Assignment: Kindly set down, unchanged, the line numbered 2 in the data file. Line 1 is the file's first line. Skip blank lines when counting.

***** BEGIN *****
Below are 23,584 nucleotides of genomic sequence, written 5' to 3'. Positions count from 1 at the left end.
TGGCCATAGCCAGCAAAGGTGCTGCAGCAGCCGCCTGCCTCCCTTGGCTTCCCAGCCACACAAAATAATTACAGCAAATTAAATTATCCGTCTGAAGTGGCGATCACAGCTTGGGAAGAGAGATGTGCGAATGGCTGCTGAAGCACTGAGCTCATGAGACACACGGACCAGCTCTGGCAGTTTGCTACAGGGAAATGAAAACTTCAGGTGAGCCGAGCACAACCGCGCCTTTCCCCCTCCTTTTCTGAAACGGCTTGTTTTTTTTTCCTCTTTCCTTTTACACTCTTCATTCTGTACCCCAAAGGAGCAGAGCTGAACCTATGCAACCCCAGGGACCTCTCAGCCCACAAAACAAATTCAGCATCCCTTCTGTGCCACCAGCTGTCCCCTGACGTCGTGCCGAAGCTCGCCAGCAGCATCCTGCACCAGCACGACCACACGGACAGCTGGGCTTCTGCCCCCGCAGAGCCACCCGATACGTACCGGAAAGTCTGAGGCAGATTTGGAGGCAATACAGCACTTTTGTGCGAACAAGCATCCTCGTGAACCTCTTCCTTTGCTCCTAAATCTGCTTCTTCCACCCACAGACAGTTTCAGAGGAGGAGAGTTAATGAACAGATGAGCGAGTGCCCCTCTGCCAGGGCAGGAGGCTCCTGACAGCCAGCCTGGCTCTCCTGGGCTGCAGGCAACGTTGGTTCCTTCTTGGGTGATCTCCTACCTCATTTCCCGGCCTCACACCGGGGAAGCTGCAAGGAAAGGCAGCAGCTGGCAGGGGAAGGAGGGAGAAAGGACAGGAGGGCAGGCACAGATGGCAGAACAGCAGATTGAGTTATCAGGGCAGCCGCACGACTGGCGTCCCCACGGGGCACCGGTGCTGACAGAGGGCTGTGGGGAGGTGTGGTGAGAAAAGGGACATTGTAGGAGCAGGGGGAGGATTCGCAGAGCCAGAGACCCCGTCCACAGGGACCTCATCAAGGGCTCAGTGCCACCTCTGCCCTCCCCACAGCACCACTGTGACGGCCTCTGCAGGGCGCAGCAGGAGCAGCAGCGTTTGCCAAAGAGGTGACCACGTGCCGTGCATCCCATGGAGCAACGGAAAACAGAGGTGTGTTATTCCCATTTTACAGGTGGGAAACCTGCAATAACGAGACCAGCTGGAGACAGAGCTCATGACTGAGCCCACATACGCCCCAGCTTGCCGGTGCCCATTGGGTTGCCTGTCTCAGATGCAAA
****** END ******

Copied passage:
TGGCCATAGCCAGCAAAGGTGCTGCAGCAGCCGCCTGCCTCCCTTGGCTTCCCAGCCACACAAAATAATTACAGCAAATTAAATTATCCGTCTGAAGTGGCGATCACAGCTTGGGAAGAGAGATGTGCGAATGGCTGCTGAAGCACTGAGCTCATGAGACACACGGACCAGCTCTGGCAGTTTGCTACAGGGAAATGAAAACTTCAGGTGAGCCGAGCACAACCGCGCCTTTCCCCCTCCTTTTCTGAAACGGCTTGTTTTTTTTTCCTCTTTCCTTTTACACTCTTCATTCTGTACCCCAAAGGAGCAGAGCTGAACCTATGCAACCCCAGGGACCTCTCAGCCCACAAAACAAATTCAGCATCCCTTCTGTGCCACCAGCTGTCCCCTGACGTCGTGCCGAAGCTCGCCAGCAGCATCCTGCACCAGCACGACCACACGGACAGCTGGGCTTCTGCCCCCGCAGAGCCACCCGATACGTACCGGAAAGTCTGAGGCAGATTTGGAGGCAATACAGCACTTTTGTGCGAACAAGCATCCTCGTGAACCTCTTCCTTTGCTCCTAAATCTGCTTCTTCCACCCACAGACAGTTTCAGAGGAGGAGAGTTAATGAACAGATGAGCGAGTGCCCCTCTGCCAGGGCAGGAGGCTCCTGACAGCCAGCCTGGCTCTCCTGGGCTGCAGGCAACGTTGGTTCCTTCTTGGGTGATCTCCTACCTCATTTCCCGGCCTCACACCGGGGAAGCTGCAAGGAAAGGCAGCAGCTGGCAGGGGAAGGAGGGAGAAAGGACAGGAGGGCAGGCACAGATGGCAGAACAGCAGATTGAGTTATCAGGGCAGCCGCACGACTGGCGTCCCCACGGGGCACCGGTGCTGACAGAGGGCTGTGGGGAGGTGTGGTGAGAAAAGGGACATTGTAGGAGCAGGGGGAGGATTCGCAGAGCCAGAGACCCCGTCCACAGGGACCTCATCAAGGGCTCAGTGCCACCTCTGCCCTCCCCACAGCACCACTGTGACGGCCTCTGCAGGGCGCAGCAGGAGCAGCAGCGTTTGCCAAAGAGGTGACCACGTGCCGTGCATCCCATGGAGCAACGGAAAACAGAGGTGTGTTATTCCCATTTTACAGGTGGGAAACCTGCAATAACGAGACCAGCTGGAGACAGAGCTCATGACTGAGCCCACATACGCCCCAGCTTGCCGGTGCCCATTGGGTTGCCTGTCTCAGATGCAAA